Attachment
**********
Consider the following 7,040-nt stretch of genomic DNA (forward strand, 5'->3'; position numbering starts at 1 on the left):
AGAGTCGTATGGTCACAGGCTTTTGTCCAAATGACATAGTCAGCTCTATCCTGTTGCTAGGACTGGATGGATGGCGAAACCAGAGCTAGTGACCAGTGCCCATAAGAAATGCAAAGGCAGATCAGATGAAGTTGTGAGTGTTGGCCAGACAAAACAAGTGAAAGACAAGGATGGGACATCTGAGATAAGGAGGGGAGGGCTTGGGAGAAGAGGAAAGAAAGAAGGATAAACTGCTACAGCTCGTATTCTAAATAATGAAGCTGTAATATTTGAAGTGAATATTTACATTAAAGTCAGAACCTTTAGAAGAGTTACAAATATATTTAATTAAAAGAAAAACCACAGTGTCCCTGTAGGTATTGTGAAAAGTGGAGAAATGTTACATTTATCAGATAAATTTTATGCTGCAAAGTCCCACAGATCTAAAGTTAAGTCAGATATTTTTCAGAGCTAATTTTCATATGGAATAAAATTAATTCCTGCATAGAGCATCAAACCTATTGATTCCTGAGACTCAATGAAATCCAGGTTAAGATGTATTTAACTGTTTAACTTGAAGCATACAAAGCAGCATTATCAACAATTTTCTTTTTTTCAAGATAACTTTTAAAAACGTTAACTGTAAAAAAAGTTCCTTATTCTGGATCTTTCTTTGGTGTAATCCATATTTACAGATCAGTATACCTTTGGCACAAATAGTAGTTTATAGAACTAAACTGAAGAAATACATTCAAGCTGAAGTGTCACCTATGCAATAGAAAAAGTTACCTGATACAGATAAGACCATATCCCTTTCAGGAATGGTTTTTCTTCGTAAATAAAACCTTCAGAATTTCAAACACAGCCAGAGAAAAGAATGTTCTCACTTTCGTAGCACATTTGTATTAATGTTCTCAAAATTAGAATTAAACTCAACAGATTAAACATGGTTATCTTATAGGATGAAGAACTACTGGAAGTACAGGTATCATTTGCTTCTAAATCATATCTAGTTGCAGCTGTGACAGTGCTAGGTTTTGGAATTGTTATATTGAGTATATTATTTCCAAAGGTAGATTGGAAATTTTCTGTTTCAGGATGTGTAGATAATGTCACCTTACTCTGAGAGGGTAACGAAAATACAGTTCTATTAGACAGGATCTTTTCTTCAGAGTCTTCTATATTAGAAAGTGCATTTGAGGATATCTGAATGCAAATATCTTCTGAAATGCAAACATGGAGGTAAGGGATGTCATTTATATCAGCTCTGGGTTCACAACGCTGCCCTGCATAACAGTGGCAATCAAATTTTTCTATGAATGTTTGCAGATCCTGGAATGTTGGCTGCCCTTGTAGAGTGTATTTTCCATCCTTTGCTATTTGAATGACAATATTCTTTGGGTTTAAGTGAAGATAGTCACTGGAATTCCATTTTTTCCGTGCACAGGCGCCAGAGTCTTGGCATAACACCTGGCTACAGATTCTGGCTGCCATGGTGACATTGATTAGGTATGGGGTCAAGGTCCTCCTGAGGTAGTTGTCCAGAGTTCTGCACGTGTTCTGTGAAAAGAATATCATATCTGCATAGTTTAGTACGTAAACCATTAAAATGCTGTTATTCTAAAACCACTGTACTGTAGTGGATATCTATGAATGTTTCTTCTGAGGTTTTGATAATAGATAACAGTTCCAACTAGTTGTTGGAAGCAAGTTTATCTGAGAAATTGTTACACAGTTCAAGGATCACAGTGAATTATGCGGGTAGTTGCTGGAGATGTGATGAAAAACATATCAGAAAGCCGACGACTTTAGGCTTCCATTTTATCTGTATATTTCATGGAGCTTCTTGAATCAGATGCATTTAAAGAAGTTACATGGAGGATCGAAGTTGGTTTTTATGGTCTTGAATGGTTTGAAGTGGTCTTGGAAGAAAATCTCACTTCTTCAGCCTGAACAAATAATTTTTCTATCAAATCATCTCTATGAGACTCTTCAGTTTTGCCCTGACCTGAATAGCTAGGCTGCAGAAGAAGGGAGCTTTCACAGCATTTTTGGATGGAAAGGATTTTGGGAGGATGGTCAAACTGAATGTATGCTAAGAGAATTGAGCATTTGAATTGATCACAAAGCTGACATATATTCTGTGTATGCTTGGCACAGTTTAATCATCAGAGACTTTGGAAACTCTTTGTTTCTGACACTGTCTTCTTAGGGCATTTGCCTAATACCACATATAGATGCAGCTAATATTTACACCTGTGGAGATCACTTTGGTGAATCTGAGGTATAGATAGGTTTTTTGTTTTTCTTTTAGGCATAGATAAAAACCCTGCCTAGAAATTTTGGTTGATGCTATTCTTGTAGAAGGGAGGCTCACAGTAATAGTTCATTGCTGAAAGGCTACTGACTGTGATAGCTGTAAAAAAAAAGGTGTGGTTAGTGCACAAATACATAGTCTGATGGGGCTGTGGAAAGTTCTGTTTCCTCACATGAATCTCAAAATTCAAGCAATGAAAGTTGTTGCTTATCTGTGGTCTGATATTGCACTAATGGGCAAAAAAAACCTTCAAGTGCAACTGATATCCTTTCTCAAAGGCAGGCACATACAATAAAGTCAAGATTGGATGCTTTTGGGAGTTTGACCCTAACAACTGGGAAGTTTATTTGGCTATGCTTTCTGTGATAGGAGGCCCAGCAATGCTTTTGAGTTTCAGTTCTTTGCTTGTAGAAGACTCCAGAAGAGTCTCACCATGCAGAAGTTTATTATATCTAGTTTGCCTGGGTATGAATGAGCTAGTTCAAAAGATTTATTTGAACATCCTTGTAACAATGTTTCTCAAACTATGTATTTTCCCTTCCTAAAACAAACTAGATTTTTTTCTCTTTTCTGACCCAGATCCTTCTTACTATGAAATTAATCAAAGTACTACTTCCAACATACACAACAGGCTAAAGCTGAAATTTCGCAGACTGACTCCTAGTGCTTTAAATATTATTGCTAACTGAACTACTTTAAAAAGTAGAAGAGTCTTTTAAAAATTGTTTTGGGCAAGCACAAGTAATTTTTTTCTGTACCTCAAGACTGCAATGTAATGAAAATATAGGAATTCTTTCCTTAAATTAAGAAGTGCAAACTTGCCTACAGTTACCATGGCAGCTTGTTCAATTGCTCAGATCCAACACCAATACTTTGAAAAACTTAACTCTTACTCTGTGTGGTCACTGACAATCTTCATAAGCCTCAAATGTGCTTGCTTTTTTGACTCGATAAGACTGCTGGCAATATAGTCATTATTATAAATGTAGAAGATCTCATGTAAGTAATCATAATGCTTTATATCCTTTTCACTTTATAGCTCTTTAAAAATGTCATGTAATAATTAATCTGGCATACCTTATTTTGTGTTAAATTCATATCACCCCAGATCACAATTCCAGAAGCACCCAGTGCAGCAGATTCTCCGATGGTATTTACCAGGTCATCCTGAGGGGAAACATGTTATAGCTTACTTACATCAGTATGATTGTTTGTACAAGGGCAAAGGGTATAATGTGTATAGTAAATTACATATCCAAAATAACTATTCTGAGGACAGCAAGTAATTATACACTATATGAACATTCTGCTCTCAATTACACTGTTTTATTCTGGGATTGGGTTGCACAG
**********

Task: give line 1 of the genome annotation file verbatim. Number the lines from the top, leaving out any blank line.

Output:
Consider the following 7,040-nt stretch of genomic DNA (forward strand, 5'->3'; position numbering starts at 1 on the left):